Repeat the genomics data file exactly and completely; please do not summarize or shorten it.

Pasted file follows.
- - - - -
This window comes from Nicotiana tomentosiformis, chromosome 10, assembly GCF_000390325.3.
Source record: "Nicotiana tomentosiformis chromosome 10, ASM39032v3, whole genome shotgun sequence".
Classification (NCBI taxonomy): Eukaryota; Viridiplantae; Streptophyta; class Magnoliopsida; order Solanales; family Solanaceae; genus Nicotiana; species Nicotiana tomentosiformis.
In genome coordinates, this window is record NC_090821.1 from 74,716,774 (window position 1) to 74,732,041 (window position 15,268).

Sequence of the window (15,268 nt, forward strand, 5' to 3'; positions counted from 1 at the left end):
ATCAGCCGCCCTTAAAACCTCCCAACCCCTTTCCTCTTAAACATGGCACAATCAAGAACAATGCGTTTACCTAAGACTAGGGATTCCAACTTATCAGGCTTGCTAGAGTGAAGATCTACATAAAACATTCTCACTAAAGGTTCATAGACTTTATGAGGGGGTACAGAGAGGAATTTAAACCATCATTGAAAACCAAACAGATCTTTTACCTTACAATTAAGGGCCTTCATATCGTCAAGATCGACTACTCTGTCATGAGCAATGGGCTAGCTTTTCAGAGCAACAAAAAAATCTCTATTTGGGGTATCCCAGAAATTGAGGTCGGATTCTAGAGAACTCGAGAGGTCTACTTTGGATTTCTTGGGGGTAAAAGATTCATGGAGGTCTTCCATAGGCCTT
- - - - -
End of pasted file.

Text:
This window comes from Nicotiana tomentosiformis, chromosome 10, assembly GCF_000390325.3.
Source record: "Nicotiana tomentosiformis chromosome 10, ASM39032v3, whole genome shotgun sequence".
Classification (NCBI taxonomy): Eukaryota; Viridiplantae; Streptophyta; class Magnoliopsida; order Solanales; family Solanaceae; genus Nicotiana; species Nicotiana tomentosiformis.
In genome coordinates, this window is record NC_090821.1 from 74,716,774 (window position 1) to 74,732,041 (window position 15,268).

Sequence of the window (15,268 nt, forward strand, 5' to 3'; positions counted from 1 at the left end):
ATCAGCCGCCCTTAAAACCTCCCAACCCCTTTCCTCTTAAACATGGCACAATCAAGAACAATGCGTTTACCTAAGACTAGGGATTCCAACTTATCAGGCTTGCTAGAGTGAAGATCTACATAAAACATTCTCACTAAAGGTTCATAGACTTTATGAGGGGGTACAGAGAGGAATTTAAACCATCATTGAAAACCAAACAGATCTTTTACCTTACAATTAAGGGCCTTCATATCGTCAAGATCGACTACTCTGTCATGAGCAATGGGCTAGCTTTTCAGAGCAACAAAAAAATCTCTATTTGGGGTATCCCAGAAATTGAGGTCGGATTCTAGAGAACTCGAGAGGTCTACTTTGGATTTCTTGGGGGTAAAAGATTCATGGAGGTCTTCCATAGGCCTT